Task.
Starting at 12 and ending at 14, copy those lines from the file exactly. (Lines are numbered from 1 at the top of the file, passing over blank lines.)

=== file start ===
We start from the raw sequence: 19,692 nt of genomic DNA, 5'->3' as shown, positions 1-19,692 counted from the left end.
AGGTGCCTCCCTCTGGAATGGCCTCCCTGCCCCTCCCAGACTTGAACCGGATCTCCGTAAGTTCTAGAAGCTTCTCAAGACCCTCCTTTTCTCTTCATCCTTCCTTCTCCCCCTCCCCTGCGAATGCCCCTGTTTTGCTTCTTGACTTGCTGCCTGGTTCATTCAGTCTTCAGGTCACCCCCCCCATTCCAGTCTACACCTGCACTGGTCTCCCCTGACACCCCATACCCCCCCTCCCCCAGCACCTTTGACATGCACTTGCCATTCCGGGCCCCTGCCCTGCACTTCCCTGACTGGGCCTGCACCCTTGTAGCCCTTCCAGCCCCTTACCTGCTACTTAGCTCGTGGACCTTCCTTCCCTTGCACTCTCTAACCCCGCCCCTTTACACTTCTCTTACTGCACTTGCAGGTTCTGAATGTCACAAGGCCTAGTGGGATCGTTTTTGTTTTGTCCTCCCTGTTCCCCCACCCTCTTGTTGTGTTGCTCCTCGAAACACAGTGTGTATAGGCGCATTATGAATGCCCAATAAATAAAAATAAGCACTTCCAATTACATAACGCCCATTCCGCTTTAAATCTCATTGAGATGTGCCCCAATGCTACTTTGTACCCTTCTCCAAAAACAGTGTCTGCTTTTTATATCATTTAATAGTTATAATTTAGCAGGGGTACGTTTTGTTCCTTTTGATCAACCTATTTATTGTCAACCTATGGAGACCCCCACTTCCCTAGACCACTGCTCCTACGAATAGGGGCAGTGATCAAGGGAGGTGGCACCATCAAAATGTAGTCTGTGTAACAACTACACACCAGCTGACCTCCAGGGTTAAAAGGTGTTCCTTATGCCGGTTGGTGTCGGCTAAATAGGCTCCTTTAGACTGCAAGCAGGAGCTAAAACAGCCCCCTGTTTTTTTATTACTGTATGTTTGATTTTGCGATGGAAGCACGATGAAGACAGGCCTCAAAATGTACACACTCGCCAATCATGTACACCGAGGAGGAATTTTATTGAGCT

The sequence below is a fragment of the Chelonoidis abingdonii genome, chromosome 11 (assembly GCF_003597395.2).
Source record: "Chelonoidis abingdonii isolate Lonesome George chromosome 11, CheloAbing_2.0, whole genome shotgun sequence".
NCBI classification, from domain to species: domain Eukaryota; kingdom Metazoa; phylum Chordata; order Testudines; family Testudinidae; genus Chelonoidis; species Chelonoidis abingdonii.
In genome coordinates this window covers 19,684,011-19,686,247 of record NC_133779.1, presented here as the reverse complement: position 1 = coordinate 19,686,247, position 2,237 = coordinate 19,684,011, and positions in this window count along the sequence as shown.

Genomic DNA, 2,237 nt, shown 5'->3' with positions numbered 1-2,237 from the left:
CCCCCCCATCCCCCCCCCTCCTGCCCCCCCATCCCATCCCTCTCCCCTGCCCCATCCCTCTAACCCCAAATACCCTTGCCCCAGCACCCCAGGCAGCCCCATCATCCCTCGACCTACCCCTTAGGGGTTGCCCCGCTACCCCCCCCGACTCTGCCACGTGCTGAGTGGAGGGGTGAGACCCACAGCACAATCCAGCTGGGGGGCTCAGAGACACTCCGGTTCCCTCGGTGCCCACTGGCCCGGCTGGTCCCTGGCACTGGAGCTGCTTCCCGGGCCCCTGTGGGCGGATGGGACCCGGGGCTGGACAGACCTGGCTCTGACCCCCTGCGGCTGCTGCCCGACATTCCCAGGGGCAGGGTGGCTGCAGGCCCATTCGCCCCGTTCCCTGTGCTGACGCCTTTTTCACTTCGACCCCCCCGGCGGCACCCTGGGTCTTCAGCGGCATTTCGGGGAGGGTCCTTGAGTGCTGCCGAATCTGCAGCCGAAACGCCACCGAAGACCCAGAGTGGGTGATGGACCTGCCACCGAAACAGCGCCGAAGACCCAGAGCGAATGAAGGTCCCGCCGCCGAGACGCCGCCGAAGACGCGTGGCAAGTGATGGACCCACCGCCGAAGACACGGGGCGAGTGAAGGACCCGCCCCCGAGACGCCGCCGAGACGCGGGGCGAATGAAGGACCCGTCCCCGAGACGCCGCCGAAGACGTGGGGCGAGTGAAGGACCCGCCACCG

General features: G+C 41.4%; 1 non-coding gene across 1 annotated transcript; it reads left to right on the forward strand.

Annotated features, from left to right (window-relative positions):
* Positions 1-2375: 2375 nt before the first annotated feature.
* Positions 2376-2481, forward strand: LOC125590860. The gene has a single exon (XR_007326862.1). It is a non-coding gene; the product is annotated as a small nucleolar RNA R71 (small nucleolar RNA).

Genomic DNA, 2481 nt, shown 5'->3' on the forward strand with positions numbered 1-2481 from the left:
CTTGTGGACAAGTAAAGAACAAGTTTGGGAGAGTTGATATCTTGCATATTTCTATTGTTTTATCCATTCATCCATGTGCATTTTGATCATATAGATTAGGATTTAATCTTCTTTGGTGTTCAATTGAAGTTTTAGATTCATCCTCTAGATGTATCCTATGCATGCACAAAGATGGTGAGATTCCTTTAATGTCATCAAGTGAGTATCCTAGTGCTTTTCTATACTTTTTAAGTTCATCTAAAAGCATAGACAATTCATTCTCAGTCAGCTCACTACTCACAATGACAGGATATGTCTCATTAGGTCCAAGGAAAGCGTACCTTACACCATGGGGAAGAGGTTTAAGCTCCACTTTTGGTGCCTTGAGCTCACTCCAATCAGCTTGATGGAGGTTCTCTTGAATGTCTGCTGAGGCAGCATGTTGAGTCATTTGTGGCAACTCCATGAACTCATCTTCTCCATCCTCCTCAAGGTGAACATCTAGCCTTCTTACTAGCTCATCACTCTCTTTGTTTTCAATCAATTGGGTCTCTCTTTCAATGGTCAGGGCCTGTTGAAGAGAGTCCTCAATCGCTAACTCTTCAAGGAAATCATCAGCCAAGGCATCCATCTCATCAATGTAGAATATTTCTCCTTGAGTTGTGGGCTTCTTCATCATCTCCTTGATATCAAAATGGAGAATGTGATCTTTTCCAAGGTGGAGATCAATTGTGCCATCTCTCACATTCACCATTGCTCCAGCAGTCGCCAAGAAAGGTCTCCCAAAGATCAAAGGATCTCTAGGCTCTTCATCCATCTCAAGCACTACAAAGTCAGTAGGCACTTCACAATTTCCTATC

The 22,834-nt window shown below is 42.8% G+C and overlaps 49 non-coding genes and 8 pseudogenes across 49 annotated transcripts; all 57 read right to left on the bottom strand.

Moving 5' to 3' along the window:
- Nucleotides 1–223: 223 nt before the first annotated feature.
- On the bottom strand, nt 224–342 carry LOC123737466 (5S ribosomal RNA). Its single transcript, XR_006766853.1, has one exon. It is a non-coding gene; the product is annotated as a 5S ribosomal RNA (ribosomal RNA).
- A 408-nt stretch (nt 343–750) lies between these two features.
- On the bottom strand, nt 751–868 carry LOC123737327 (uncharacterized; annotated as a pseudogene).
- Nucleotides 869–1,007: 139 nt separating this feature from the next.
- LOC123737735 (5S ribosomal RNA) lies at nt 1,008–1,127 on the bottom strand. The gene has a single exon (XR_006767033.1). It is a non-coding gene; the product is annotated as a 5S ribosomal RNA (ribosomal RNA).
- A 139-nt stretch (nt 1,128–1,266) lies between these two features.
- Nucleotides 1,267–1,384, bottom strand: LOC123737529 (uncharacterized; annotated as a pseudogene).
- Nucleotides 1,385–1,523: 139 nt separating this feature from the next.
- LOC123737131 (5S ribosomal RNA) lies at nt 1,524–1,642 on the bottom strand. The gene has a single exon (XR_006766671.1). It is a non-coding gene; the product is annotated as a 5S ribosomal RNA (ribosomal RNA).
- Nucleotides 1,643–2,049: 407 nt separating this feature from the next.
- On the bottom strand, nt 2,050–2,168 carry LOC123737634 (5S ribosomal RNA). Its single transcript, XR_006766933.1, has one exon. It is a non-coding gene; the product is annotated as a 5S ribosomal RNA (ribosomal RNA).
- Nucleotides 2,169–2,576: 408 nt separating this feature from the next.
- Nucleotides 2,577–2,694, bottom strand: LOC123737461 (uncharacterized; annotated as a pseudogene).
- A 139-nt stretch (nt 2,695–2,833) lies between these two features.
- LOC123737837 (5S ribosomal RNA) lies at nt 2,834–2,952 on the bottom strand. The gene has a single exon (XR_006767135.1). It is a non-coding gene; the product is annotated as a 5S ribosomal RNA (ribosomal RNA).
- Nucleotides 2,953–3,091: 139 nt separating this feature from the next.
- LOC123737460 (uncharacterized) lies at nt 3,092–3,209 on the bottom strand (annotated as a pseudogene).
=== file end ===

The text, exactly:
* Positions 2376-2481, forward strand: LOC125590860. The gene has a single exon (XR_007326862.1). It is a non-coding gene; the product is annotated as a small nucleolar RNA R71 (small nucleolar RNA).

Genomic DNA, 2481 nt, shown 5'->3' on the forward strand with positions numbered 1-2481 from the left:
CTTGTGGACAAGTAAAGAACAAGTTTGGGAGAGTTGATATCTTGCATATTTCTATTGTTTTATCCATTCATCCATGTGCATTTTGATCATATAGATTAGGATTTAATCTTCTTTGGTGTTCAATTGAAGTTTTAGATTCATCCTCTAGATGTATCCTATGCATGCACAAAGATGGTGAGATTCCTTTAATGTCATCAAGTGAGTATCCTAGTGCTTTTCTATACTTTTTAAGTTCATCTAAAAGCATAGACAATTCATTCTCAGTCAGCTCACTACTCACAATGACAGGATATGTCTCATTAGGTCCAAGGAAAGCGTACCTTACACCATGGGGAAGAGGTTTAAGCTCCACTTTTGGTGCCTTGAGCTCACTCCAATCAGCTTGATGGAGGTTCTCTTGAATGTCTGCTGAGGCAGCATGTTGAGTCATTTGTGGCAACTCCATGAACTCATCTTCTCCATCCTCCTCAAGGTGAACATCTAGCCTTCTTACTAGCTCATCACTCTCTTTGTTTTCAATCAATTGGGTCTCTCTTTCAATGGTCAGGGCCTGTTGAAGAGAGTCCTCAATCGCTAACTCTTCAAGGAAATCATCAGCCAAGGCATCCATCTCATCAATGTAGAATATTTCTCCTTGAGTTGTGGGCTTCTTCATCATCTCCTTGATATCAAAATGGAGAATGTGATCTTTTCCAAGGTGGAGATCAATTGTGCCATCTCTCACATTCACCATTGCTCCAGCAGTCGCCAAGAAAGGTCTCCCAAAGATCAAAGGATCTCTAGGCTCTTCATCCATCTCAAGCACTACAAAGTCAGTAGGCACTTCACAATTTCCTATC